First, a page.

Just as every member of the body is visibly connected to the others and all animated by the same soul, likewise every member of the Body of Christ must be visibly united in communion with the others to be animated by the same Spirit. As discussed in Refusing Communion, communion is not a mere legal agreement or a compromise on ‘essentials’ (as if the Scriptures taught such a category). Rather, communion is true unity in the same faith. This communion expands across space and time; it is the communion of saints, all holding and passing down the same faith in every age.
The responsibility of every Christian is to hold the catholic faith in authentic communion with the rest of the Catholic Church. Just as a finger is dead when severed from the body, likewise no Christian can live while severed from the visible and historical reality of the Church existing from Pentecost until today. As St. Augustine rightly notes:
Christ is both head and body. The head is the only begotten son of God and the body is his Church, bridegroom and bride, two in one flesh. Whoever dissents from Holy Scripture concerning the head is not in the Church, even if he is found in all places in which the Church is designated. And, in return, whoever is in agreement with Holy Scripture concerning the head and is not in communion with the unity of the Church is not in the Church, since he separates himself from the witnessing of Christ himself concerning Christ’s body, which is the Church. … whoever indeed believes that Christ Jesus came in the flesh, as has been said, and that he rose in the same flesh in which he was born and suffered and that he is the son of God, God from God, one with the Father, the unchangeable Word of the Father, through whom all things were made, but nevertheless so separates himself from the body, which is the Church, that his communion is not with the entirety wherever it is extended but is found in some separate part; it is clear that he is not in the Catholic Church.
On the Unity of the Catholic Church, par. 7.
Where to Go?
The doctrine requires the reflection by all Christians: do I believe the same faith within the same Church teaching it from Pentecost unto today without change? This poses a unique problem for those in communities which come from the Reformation. The Reformation recognises that the Catholic faith was lost in the West. Even if one wants to describe it as only partially corrupted or sullied or eclipsed, the Reformation claim that certain truths of the Catholic faith ceased to be believed in the West cannot be minimised. There are two solutions:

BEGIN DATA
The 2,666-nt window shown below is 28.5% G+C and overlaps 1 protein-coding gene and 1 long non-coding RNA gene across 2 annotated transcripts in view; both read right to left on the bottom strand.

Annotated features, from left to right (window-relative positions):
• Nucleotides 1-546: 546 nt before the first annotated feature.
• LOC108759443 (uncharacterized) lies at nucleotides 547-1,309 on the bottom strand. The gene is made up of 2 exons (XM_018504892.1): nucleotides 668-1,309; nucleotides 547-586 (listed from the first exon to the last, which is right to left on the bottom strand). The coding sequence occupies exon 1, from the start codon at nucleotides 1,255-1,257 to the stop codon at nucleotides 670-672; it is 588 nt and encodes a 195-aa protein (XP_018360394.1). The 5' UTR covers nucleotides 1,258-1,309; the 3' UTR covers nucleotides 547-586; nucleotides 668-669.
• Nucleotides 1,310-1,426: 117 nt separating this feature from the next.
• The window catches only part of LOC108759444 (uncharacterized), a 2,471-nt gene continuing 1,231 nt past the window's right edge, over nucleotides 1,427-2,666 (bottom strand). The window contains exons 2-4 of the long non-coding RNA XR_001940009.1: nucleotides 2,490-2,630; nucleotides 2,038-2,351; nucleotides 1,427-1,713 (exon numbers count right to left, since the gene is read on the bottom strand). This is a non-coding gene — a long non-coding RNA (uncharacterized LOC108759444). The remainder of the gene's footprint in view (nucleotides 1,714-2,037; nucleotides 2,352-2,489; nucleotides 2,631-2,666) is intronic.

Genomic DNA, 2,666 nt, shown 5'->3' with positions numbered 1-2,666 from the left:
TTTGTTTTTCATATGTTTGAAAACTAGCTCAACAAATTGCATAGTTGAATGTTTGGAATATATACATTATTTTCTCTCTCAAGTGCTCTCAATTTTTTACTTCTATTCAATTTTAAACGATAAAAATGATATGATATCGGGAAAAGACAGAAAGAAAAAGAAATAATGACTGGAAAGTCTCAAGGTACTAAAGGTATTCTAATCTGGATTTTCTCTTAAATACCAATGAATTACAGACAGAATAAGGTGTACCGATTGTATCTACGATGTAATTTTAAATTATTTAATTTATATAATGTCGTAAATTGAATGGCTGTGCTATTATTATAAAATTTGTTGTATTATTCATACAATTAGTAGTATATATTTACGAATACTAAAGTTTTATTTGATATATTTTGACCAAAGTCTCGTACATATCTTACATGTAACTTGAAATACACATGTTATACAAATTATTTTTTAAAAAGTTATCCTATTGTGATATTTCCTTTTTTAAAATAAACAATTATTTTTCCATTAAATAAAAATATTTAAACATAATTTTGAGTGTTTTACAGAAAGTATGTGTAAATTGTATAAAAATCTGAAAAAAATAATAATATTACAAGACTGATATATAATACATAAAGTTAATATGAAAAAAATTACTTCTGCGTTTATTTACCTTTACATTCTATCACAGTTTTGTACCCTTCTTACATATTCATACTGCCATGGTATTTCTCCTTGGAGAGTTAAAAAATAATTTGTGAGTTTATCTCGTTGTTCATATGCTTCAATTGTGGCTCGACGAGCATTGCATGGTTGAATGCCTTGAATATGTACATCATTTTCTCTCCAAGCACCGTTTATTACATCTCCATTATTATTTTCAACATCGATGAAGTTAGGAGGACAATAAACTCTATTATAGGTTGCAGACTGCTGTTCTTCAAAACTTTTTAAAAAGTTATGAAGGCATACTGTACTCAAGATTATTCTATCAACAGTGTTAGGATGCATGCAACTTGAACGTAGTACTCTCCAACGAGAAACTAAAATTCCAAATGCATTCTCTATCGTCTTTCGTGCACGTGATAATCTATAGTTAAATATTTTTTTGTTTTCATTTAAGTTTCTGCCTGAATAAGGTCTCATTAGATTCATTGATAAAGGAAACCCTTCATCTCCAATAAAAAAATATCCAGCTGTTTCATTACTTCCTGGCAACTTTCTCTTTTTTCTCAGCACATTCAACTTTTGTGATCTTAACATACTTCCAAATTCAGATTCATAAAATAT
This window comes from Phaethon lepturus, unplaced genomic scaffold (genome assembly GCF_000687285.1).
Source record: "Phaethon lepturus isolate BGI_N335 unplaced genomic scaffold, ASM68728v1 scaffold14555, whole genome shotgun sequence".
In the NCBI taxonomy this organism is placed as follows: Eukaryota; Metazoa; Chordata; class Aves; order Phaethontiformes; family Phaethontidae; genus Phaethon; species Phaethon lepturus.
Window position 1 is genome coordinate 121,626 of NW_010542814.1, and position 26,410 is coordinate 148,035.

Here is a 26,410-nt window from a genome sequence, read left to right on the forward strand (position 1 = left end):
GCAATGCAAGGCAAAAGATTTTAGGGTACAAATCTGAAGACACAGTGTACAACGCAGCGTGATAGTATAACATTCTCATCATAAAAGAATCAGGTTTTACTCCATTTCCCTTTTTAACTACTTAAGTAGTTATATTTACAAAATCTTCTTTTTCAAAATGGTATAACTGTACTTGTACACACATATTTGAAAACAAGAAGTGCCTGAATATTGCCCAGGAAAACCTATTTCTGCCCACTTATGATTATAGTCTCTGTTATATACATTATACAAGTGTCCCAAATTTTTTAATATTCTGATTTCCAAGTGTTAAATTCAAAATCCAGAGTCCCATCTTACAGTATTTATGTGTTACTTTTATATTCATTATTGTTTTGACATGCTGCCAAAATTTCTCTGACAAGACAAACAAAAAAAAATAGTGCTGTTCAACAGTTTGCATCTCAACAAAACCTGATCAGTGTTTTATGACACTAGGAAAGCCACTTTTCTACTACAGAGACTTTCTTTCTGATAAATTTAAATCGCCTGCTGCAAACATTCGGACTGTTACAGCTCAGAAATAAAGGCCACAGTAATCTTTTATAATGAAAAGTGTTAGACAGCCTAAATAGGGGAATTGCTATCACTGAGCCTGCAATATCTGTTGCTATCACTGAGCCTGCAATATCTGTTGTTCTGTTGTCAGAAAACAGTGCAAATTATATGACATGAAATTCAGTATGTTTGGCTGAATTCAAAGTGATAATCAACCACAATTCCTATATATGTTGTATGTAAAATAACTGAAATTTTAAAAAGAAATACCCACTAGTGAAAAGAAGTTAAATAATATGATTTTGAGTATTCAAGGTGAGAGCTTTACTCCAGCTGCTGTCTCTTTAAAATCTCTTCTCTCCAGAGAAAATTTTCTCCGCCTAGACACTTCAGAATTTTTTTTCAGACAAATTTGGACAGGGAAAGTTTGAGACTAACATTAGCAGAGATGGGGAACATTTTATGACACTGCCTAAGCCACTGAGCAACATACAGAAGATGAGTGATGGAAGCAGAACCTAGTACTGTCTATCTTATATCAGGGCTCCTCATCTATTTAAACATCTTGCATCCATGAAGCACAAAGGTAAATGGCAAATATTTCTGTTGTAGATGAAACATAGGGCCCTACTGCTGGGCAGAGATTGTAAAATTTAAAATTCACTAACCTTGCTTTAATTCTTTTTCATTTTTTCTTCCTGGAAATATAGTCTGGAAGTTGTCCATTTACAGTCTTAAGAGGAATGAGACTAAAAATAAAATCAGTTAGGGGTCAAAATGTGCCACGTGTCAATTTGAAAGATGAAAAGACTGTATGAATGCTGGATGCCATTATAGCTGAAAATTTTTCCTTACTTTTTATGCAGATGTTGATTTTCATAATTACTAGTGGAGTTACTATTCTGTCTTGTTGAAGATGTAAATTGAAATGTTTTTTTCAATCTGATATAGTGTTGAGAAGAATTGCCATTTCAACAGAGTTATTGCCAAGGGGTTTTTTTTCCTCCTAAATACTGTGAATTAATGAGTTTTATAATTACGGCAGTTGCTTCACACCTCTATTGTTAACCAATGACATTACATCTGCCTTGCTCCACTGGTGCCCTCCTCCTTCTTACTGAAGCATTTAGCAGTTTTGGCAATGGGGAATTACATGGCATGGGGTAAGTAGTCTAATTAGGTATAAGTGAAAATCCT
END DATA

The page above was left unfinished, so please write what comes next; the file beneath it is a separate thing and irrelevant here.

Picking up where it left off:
The Catholic faith is not always present in the Church, so each Christian has to reconstruct the faith based on the best data, and this reconstruction needs to focuses on every doctrine which can be up-for-grabs in every age.
The Catholic faith was given to the Church and will always be kept in the Church through the ministry of the bishops teaching their faithful, so if a man lacks the faith, he must find where it is still being taught and submit to that teaching.
The former is a works-based theology; the latter is a grace-based theology.
Appendix: Infallible Certainty?
It is essential for spiritual balance to reflect on one’s intentions when discerning these issues. Unfortunately, this conversation and reflection has often been sullied by a neurotic and scrupulous obsession with certainty. To exalt the Church, many denigrate the Scriptures and say that the Scriptures are so obtuse, and man’s reason is so dark, that he cannot actually know the Scriptures, so he needs to blindly submit to the Church (as if one’s virtue of faith could be outsourced) in order to have ‘infallible certainty.’
While it is true that man’s reason is darkened by sin, that does not impute blame upon the lantern of the Scriptures which guides him. And if man’s reason cannot understand the Scriptures with certainty, how does adding church documents help? In every age, the Church’s teaching has been misunderstood and misconstrued. Every clarification, to this scrupulous mind, is not a new opportunity of infallible certainty but to further misinterpretation and confusion.
No. We do not seek the Church for supposed infallible certainty. Such a search is built on the error and illness of skepticism. It comes from hell and leads only back to hell, for it will eventually come after one’s knowledge of not only the Scriptures but also the Church and even Christ Himself. Rather, we seek the Church because it is from her that we receive the light of faith.
Man’s intellect will always be fallible. However, we are bound to seek Him who loves us and leads us to Himself. It is only in man’s recognition of his own brokenness and fallibility that he truly appreciates that it is to Christ’s Body that we owe joyful obedience in the Spirit. And this gift of faith actually enables us to faithfully read the Scriptures, not isolated and alone but as taught and guided by our orthodox fathers in the catholic faith. Let us seek not a phantasm of certainty but the obedience of faith.